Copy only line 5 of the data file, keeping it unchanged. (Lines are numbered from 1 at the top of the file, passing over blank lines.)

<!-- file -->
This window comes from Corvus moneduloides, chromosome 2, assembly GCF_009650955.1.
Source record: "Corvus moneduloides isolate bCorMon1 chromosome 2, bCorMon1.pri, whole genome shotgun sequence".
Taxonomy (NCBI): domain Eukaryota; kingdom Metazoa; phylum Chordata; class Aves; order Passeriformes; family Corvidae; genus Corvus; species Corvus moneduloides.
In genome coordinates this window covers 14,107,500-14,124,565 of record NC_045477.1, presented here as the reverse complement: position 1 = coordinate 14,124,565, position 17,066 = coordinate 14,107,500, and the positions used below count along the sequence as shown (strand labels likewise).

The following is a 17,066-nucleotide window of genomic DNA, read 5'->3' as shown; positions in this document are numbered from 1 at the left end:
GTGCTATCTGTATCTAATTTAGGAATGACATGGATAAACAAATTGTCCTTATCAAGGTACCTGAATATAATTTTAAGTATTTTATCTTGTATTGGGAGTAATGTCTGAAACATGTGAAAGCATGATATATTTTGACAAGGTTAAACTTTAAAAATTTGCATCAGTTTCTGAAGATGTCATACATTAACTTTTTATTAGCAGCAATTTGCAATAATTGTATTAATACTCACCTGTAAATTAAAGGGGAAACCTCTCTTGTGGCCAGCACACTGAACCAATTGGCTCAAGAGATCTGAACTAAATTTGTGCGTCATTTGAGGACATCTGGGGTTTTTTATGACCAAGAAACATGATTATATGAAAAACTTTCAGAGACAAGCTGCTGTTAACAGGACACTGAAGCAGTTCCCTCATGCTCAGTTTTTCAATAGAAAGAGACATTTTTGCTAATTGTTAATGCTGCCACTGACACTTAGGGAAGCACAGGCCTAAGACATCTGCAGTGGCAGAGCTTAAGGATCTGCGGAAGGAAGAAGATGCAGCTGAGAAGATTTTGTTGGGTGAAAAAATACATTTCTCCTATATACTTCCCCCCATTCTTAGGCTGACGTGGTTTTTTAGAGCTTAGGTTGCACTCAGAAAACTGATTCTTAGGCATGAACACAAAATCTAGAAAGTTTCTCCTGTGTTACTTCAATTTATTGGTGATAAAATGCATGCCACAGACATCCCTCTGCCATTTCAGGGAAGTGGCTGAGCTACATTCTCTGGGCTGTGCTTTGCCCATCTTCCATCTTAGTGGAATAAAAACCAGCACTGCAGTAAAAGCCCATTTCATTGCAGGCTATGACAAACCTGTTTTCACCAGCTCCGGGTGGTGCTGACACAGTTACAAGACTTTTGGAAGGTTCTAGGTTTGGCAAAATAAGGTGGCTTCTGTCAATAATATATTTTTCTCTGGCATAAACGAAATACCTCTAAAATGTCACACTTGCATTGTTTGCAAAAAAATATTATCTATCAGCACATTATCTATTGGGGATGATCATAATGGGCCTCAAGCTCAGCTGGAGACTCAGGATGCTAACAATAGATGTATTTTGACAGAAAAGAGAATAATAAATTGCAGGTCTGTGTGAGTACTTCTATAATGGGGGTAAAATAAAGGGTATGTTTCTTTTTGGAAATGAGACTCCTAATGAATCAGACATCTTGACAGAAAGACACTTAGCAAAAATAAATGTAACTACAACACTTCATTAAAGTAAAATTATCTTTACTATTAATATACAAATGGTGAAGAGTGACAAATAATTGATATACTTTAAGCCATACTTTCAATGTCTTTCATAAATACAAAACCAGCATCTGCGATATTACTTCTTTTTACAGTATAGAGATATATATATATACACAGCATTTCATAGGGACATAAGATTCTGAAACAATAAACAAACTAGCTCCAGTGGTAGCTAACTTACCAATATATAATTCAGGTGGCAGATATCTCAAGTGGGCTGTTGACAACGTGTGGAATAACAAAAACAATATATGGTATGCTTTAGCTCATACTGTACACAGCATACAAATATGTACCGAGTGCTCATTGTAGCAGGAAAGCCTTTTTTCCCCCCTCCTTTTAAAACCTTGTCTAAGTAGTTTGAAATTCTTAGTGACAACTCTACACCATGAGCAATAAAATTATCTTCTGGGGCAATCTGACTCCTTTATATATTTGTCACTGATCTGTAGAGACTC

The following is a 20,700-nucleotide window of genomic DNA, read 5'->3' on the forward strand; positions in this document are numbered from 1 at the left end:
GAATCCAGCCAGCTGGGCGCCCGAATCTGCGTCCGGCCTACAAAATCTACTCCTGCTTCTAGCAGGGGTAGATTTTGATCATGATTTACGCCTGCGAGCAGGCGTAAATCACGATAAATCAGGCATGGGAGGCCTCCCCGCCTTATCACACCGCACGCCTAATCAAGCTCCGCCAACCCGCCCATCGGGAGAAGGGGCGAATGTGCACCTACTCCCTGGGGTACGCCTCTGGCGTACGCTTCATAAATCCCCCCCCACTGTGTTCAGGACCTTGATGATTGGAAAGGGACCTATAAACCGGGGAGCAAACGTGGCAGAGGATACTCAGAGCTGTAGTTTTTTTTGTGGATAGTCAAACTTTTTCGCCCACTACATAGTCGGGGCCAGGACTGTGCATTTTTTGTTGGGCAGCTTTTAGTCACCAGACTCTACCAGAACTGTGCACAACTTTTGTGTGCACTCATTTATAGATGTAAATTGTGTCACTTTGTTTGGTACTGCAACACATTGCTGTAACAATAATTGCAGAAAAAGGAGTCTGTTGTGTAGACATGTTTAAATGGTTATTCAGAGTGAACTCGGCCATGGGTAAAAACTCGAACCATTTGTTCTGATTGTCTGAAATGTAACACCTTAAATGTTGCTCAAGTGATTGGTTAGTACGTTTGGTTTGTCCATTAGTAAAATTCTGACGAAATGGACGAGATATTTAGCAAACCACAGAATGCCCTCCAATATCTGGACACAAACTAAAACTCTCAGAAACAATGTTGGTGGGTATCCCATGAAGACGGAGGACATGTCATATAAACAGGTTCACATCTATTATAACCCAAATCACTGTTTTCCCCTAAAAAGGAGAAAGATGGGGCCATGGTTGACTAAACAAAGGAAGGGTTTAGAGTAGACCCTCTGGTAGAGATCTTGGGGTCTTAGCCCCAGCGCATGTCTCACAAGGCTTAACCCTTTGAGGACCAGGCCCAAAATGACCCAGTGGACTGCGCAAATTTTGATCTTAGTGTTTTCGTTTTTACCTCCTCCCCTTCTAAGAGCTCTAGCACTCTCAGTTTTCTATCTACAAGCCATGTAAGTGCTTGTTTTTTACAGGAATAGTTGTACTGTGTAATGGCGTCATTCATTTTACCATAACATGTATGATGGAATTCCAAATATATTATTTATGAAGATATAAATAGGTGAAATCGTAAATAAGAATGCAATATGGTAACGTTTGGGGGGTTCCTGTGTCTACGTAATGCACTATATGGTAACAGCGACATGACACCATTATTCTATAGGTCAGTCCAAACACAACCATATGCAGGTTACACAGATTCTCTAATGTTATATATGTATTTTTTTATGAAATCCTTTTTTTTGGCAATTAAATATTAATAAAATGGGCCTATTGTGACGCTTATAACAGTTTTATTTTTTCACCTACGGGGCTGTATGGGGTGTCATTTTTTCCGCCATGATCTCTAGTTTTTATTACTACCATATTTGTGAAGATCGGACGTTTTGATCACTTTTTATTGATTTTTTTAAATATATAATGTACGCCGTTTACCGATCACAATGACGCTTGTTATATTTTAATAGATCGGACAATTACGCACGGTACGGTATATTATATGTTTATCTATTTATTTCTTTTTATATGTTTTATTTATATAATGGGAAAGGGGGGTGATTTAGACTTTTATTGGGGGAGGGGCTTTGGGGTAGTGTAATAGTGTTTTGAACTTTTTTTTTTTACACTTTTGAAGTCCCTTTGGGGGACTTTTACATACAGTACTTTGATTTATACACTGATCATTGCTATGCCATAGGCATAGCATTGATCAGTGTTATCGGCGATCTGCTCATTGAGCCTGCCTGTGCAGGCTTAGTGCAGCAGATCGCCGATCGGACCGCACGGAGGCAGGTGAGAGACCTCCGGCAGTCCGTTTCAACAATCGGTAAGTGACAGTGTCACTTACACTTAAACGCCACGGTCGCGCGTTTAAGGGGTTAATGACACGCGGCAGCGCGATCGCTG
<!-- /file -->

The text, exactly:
The following is a 17,066-nucleotide window of genomic DNA, read 5'->3' as shown; positions in this document are numbered from 1 at the left end: